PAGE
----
About Singing Cultures

Nigerian Classical Music Inspiring New Ideas for Interethnic Relations

Singing Cultures is a music education project providing opportunities to learn about, perform, and debate the cultural legacy of Nigerian Classical Music which dates back 200+ years.

Background

Classical Music was introduced to Nigeria during colonialism through missionary schools and churches which promoted Western music as superior to traditional Nigerian music. Despite this historical background there have been four generations of Nigerian composers, many studying at conservatoires in London and achieving international success – employed by organisations such as the BBC; New York Philharmonic Orchestra; the Nigerian Broadcasting Corporation; and universities including Lagos, Cambridge & UCLA.

Collectively Nigerian composers’ music reconciles the impact of colonialism i.e. remaining grounded in classical music whilst interweaving elements of African music, song texts and culture. Achieving this within a genre initially used to denigrate Nigerian culture has led to recognitions of their work as inspiring examples of ‘cultural reciprocity’.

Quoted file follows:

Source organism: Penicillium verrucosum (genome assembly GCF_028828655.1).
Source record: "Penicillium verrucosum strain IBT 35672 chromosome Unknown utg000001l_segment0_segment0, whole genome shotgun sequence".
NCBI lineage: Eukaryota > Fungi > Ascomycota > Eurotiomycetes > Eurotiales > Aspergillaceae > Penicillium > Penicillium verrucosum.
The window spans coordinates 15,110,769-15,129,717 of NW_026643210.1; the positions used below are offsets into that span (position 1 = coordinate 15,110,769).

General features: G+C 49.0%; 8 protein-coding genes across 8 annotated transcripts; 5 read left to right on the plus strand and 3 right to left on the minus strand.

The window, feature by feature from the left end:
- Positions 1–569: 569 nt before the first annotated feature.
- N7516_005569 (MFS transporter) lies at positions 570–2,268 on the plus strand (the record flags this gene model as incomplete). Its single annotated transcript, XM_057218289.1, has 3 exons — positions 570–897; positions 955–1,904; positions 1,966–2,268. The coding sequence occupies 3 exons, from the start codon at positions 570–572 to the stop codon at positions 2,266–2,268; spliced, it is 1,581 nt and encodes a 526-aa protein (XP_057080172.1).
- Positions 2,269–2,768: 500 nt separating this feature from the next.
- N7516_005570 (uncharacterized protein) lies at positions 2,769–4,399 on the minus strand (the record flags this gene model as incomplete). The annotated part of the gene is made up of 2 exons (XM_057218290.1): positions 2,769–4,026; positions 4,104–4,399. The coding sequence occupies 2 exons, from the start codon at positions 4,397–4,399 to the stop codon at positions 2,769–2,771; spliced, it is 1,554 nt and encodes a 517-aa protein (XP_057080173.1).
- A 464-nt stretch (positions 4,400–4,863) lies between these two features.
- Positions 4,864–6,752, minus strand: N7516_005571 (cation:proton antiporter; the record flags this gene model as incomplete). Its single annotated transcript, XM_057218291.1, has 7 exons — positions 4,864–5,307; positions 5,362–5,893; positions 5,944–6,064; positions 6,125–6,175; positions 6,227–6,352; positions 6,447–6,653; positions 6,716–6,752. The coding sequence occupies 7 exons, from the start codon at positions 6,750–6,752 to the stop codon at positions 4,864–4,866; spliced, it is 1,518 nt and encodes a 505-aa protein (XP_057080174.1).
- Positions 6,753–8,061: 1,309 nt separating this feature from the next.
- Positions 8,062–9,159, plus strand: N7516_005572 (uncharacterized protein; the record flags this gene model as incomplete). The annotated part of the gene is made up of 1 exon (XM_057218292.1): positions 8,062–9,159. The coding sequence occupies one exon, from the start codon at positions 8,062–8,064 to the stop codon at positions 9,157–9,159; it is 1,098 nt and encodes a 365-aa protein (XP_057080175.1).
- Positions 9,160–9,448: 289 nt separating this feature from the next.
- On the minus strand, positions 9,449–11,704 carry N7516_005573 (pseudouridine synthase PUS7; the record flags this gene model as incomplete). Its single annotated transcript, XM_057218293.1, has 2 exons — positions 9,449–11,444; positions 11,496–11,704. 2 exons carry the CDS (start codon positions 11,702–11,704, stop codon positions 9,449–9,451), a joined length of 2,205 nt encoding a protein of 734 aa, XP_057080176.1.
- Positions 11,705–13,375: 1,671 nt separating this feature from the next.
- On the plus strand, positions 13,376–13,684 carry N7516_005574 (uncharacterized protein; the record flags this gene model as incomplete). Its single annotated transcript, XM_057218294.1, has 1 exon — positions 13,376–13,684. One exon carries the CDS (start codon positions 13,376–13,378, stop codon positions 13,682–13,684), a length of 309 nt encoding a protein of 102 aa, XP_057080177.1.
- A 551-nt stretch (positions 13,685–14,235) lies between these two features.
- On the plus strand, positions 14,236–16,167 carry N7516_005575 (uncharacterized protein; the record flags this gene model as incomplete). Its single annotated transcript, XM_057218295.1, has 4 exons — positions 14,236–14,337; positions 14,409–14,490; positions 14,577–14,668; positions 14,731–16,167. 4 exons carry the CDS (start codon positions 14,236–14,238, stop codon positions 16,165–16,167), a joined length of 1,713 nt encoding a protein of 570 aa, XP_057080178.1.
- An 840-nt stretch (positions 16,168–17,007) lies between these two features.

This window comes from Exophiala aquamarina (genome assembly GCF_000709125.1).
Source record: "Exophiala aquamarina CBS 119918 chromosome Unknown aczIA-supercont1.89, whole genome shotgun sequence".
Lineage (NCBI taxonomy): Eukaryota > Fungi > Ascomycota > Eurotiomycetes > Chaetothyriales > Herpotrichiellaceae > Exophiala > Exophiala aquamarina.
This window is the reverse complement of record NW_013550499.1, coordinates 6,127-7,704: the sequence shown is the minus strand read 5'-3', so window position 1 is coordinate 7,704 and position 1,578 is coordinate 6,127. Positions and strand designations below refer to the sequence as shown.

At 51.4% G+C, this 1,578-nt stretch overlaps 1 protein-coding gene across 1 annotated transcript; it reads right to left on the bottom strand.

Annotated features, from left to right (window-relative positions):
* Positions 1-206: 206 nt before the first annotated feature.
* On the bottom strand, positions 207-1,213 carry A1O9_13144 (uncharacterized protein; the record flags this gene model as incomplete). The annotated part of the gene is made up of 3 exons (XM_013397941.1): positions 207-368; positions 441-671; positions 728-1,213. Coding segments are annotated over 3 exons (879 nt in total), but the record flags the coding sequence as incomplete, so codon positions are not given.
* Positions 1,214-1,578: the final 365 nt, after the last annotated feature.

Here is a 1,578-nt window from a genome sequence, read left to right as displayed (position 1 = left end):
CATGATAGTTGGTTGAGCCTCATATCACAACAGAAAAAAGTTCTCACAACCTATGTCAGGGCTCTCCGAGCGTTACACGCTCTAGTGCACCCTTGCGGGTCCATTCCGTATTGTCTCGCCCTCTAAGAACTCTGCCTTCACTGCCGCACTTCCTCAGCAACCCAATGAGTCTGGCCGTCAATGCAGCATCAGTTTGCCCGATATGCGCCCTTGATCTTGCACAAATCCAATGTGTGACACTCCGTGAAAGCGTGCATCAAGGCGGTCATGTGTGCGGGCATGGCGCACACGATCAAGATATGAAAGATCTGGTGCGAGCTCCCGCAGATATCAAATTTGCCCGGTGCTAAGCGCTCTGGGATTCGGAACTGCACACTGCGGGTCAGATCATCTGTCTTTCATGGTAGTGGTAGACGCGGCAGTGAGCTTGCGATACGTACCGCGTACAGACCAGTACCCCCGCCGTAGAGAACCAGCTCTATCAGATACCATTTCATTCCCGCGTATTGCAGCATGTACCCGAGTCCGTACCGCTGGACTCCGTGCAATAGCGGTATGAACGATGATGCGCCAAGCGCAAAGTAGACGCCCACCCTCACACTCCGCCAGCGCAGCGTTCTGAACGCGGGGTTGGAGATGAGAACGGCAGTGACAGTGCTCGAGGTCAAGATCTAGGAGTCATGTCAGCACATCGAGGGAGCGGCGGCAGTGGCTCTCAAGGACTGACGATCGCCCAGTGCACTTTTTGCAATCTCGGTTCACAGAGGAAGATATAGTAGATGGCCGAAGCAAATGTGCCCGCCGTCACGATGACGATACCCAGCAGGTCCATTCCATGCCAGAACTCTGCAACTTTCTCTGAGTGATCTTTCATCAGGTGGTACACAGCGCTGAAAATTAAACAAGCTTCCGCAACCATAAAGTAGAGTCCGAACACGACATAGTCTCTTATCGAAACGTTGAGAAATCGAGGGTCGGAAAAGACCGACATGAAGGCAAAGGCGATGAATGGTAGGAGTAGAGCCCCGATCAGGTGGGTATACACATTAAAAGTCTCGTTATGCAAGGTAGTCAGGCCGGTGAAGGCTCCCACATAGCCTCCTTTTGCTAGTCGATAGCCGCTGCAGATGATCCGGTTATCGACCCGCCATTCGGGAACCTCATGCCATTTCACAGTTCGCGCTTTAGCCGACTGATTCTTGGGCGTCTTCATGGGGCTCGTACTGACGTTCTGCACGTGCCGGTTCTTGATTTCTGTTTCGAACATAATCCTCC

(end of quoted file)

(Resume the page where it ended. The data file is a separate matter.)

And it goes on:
Phase 1

The Singing Cultures Choir has been central to bringing life to the hidden history of Nigerian Classical Music. Formed in September 2016 sixteen individuals have invested their own creativity to evolve as a focussed and expressive choir. In Phase 1 the choir’s main source material was the music and life of Fela Sowande and his influence on other Nigerian composers such as Ayo Bankole, Akin Euba, Joy-Lo Bamijoko and Joshua Uzoigwe. The choir’s repertoire includes songs composed by Sowande, African folk songs and original songs capturing their aspirations for ‘a better world’.

The choir gave their first performance at ‘Music of Many Colours’ in December 2016 at Rivington Place, London. A programme of song, poetry, visual image and discussion celebrated the achievements of Phase 1 and invited a packed audience to experience the rich heritage of Nigerian Classical Music and its message for a ‘common humanity’.